As George Valliant, the study director, said in a recent summary of the research, “It was the capacity for intimate relationships that predicted flourishing in all aspects of these men’s lives.” Brooks notes that it was not that all these men had perfect, trouble free childhoods.  He quotes Valliant, “What goes right is more important than what goes wrong.”  The Grant Study indicates that the capacity for emotional intimacy, especially when combined with the ability to organize and exercise self-discipline in studies, career and elsewhere, is a powerful elixir.  This matches the research on our need for close connection with not only our parents and family, but also with our adult love partners as in marriage.  It supports the finding of attachment theory that it is through safe, secure relationships that autonomy occurs and success emerges.

What is most exciting to me about this research that supports what I and my fellow Emotionally Focused Therapy colleagues know is that we can develop our capacity for intimate relationships later in life.  David Brooks in his column shares stories of men who learned to become less emotionally inhibited and to become more intimately connected and open.  He goes on to note, “The men of the Grant Study frequently became more emotionally attuned as they aged, more adept at recognizing and expressing emotion. Part of the explanation is biological. People, especially men, become more aware of their emotions as they get older.”  What exciting news, we can develop emotional attunement.  Each of us can learn to pay more attention to our own emotions as well as those of our loved ones.  What a hopeful, empowering and intriguing finding!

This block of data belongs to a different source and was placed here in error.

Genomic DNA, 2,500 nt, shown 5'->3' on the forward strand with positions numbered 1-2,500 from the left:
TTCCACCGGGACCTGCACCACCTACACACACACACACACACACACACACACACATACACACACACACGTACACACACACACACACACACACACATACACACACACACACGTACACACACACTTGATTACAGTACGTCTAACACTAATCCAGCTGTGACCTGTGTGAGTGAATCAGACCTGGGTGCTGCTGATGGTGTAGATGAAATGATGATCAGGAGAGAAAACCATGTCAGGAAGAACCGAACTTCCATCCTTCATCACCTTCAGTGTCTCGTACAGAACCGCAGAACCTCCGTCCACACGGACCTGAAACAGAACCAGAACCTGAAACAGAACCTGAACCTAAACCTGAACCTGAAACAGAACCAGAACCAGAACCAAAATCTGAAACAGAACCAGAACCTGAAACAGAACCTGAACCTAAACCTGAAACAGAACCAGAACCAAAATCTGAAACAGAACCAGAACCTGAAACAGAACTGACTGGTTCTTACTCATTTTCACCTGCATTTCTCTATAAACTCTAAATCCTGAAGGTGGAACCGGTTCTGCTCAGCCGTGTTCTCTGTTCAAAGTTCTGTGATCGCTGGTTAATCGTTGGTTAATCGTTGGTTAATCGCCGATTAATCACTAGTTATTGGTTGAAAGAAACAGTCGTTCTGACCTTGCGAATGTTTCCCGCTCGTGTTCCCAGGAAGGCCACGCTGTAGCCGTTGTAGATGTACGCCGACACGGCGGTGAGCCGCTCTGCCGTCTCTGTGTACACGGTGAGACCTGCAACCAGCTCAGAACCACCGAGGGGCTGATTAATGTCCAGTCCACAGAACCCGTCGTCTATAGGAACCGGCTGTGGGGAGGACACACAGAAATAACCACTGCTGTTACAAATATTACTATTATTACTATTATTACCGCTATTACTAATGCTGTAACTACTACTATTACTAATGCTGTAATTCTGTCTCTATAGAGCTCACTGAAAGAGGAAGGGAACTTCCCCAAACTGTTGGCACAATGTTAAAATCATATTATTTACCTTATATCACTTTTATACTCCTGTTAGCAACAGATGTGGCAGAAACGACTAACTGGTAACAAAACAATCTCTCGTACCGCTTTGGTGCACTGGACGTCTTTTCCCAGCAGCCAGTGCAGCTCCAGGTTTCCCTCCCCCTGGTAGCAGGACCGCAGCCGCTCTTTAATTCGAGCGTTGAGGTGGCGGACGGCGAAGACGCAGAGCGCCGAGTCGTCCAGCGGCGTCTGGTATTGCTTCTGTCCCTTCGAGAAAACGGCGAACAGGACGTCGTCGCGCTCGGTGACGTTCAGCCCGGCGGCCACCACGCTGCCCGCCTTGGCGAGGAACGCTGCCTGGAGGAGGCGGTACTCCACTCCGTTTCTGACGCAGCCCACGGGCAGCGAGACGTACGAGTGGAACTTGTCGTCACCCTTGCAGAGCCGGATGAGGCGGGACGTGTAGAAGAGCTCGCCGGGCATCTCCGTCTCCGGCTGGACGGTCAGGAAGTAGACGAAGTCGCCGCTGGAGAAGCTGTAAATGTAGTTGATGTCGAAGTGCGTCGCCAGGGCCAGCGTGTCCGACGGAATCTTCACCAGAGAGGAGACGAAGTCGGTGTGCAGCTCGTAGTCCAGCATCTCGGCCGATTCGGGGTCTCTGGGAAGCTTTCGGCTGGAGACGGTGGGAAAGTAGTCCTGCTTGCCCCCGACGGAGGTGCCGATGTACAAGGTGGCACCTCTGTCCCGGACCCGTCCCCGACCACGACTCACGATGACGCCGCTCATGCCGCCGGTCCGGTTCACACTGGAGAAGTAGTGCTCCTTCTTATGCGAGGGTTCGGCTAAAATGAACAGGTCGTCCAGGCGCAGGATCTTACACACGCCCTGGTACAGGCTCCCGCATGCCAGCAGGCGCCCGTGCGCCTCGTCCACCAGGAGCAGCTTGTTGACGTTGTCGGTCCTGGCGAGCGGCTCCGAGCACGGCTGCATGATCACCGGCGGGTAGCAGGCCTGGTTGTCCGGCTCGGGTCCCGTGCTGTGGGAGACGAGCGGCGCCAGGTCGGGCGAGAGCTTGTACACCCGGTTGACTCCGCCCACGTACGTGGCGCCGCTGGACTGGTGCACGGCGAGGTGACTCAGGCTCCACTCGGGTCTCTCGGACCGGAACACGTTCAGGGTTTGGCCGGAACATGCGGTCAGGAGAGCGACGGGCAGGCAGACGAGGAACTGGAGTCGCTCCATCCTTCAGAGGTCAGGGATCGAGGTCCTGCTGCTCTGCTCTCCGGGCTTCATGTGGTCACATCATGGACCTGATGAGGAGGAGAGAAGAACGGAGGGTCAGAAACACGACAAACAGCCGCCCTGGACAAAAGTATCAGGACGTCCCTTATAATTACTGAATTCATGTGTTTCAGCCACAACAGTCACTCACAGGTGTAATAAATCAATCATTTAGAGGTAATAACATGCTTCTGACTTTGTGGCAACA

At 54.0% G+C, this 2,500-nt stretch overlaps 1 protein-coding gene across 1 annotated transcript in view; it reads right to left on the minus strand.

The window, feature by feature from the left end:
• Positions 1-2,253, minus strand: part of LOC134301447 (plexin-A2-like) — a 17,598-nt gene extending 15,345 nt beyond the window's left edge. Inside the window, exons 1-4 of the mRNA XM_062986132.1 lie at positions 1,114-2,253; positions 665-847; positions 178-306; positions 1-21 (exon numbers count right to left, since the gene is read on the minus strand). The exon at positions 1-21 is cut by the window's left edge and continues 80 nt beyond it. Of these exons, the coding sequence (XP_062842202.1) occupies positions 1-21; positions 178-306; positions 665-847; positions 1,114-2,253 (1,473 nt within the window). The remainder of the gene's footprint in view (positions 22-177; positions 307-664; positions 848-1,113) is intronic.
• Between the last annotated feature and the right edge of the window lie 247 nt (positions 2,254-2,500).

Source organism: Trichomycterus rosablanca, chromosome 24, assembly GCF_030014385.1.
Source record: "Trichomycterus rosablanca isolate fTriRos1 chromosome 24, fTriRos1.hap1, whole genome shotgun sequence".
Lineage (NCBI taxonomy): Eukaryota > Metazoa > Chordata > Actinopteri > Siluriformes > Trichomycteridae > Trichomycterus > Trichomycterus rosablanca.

Brooks also notes that, “Part of this is probably historical. Over the past half-century or so, American culture has become more attuned to the power of relationships. Masculinity has changed, at least a bit.”  Good news, our culture is evolving. Emotional vulnerability is more acceptable to men slowly, but steadily over time. The science of emotions and attachment theory support this cultural shift.  I see this in my practice as younger couples, gay or straight, come in wanting emotional intimacy. It as if growing up in these times, they received a relational message. These younger couples more often have learned that closeness is to be expected rather than being an exception to a rule.

What does this mean for the average person?  Perhaps it simply means that if you find yourself in a relationship lacking that sense of openness, sharing, and emotional connection, do not give up hope.  If you yourself have not paid much attention to your own and other’s emotions or you found feelings to be uncomfortable, awkward or threatening, that is o.k.  There are resources, like the excellent book for couples, Hold Me Tight, by Dr. Sue Johnson, that provides seven conversations to help you and your partner connect.  If that is not enough, there is a growing number of ICEEFT Certified Emotionally Focused Therapists in Canada and the US and therapists working towards that certification ready to assist you.  They are dedicated to helping couples and family members gain the emotional intimacy that The Grant Study demonstrates is key to well-being for all of us.

The information in this blog was borrowed from by Jim Thomas, LMFT, EFT Supervisor.